August 29, 2008

Steven Bochco's New Legal Drama Debuts

Some early reviews are in for Steven Bochco's new legal drama Raising the Bar. Barry Garron of the Hollywood Reporter finds the series, slated to run on TNT, looking like "it had been developed for the CW network. Most of the characters are young lawyers, either public defenders under the tutelage of mother hen Roz Whitman (Gloria Reuben) or fledgling prosecutors under the harsh, cynical thumb of Nick Balco (Currie Graham). They would appear more at home in the Ford Modeling agency waiting room than in Manhattan's gloomy courthouse corridors. As if to emphasize the point, a rotund lawyer appears in the opening scenes of the second episode and is swiftly dispatched by a fatal heart attack. His kind simply is not welcome here." Mr. Garron also seems to find the show a little worn. "Bochco and co-creator David Feige are at their best when they make the story twist and turn over unexpected legal nuances. Too often, though, plots are contrived and coincidental (how many times can Kellerman defend clients against the same prosecutor, who just happens to be his girlfriend?) and lack the wonderful surprises that are trademarks of a Bochco production." Read the entire review here.

But here's what the Wall Street Journal's Nancy DeWolf Smith has to say.
The only real angels here are the public defenders, most prominently Jerry Kellerman (the Heath Ledgerish Mark-Paul Gosselaar). Kindhearted, brave and, above all, idealistic, they are stuck with defending society's victims against the pitiless, and often unethical, prosecutors. In the first three episodes, all of the defendants are either innocents being framed or railroaded by the judge/prosecutors, or sympathetic characters struggling with major problems and facing punishment all out of proportion with their transgressions.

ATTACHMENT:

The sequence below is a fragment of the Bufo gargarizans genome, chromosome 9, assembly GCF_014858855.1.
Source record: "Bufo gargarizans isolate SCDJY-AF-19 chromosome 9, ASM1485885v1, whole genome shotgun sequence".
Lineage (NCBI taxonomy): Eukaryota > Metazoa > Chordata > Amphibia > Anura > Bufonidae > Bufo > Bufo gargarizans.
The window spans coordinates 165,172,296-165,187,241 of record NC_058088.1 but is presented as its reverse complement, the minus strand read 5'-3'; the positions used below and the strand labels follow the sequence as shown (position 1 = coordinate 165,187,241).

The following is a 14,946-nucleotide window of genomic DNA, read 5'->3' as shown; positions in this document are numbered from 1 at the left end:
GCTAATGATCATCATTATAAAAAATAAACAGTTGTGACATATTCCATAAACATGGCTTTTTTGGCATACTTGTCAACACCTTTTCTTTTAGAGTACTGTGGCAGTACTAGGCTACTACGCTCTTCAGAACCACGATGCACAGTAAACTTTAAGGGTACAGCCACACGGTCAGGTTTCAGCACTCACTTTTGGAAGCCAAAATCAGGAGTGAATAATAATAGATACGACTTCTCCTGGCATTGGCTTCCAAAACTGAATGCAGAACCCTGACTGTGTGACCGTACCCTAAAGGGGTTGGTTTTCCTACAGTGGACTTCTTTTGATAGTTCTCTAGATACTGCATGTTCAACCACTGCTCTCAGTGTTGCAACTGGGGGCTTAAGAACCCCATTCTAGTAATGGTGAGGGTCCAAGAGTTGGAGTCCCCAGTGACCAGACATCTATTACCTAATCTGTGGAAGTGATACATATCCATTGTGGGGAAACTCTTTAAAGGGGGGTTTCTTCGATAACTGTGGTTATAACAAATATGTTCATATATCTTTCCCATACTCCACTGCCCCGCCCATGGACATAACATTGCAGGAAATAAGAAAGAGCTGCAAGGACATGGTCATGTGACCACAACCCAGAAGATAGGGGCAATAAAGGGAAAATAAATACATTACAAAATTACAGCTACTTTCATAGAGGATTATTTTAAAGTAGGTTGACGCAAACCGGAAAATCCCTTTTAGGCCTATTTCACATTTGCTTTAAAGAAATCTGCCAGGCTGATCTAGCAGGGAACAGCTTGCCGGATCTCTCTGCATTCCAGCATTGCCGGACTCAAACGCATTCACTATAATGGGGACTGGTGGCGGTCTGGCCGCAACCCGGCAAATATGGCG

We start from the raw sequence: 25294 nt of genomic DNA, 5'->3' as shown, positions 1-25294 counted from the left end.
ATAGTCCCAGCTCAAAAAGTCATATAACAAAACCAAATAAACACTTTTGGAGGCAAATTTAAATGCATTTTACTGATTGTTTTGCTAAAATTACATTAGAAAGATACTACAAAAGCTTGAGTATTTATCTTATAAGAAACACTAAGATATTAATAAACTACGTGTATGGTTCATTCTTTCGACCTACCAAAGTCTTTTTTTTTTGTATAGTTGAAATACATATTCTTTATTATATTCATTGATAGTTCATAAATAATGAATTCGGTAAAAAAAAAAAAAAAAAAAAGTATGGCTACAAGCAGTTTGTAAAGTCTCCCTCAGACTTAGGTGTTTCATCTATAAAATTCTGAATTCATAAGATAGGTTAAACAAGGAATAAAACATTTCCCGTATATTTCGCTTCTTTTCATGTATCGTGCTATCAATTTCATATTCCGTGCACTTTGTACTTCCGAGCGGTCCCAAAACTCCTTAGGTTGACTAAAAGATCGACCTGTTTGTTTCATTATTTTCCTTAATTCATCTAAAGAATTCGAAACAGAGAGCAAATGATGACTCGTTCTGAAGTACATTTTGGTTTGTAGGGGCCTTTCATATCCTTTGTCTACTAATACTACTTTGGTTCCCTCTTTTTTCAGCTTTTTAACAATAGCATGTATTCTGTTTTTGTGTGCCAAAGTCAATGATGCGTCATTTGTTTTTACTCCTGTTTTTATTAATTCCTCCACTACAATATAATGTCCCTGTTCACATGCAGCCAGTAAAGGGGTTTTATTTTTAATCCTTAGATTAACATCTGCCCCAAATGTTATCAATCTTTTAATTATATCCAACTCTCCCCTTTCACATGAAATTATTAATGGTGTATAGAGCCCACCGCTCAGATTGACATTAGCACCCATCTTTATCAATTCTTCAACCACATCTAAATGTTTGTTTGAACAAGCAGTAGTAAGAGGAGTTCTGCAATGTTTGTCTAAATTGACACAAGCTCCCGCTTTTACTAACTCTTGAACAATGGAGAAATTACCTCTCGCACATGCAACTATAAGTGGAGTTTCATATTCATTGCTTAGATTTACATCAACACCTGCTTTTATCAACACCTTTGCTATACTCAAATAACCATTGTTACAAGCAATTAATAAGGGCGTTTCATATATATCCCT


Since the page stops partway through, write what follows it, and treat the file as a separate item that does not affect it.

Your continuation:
Typical is a case with "To Kill a Mockingbird" vibes, in which the defendant is a young black student who was lured to the home of a trashy white classmate, seduced by her and then threatened by her white boyfriend until he fought back. Even the prosecutor knows that the defendant is no criminal, but in the world of "Raising the Bar" the deeply flawed justice system must nail him to the wall.

Mr. Bochco has felt compelled to claim that the series takes no side between prosecutors and public defenders, that it gives "equal time to both points of view." Equal screen time may be accurate; yet the images that persist are of defense lawyer Jerry agonizing about his innocent, upstanding (minority) client facing the slammer for rape -- while in another office, a white-goddess prosecutor gyrates teasingly on the lap of her smarmy and cynical white boss.
Read her review here.

Finally, the New York Daily News' David Hinckley finds the show entertaining as "straight drama." He notes, "what seems to interest Bochco more, at least in this opening episode, is something about the system itself, the system that sets the unspoken rules under which Kellerman and the typically large ensemble Bochco cast are working. That "something" involves conflicts of interest, mixed loyalties and hidden agendas. In the world of "Raising the Bar," the justice system is a club where everybody knows each other, or is only one degree of separation removed. The characters freely acknowledge this, and have developed a mantra to deal with it: What happens outside the courtroom doesn't matter. Once the judge takes the bench and everyone is seated, the fact the defense attorney knows the prosecutor, or maybe has dated the prosecutor, becomes irrelevant. Justice has its own strict procedures and the outcome of a case is determined solely by the execution of those procedures. All of which, Bochco seems to suggest, is a lie....The pivotal moment that determines the ultimate outcome of the case - whether a man everyone agrees is innocent must still go to jail - revolves around a scene that's subtly filmed, but so cynical and so shockingly unprofessional it will make viewers want to wash their hands." Read his review here.

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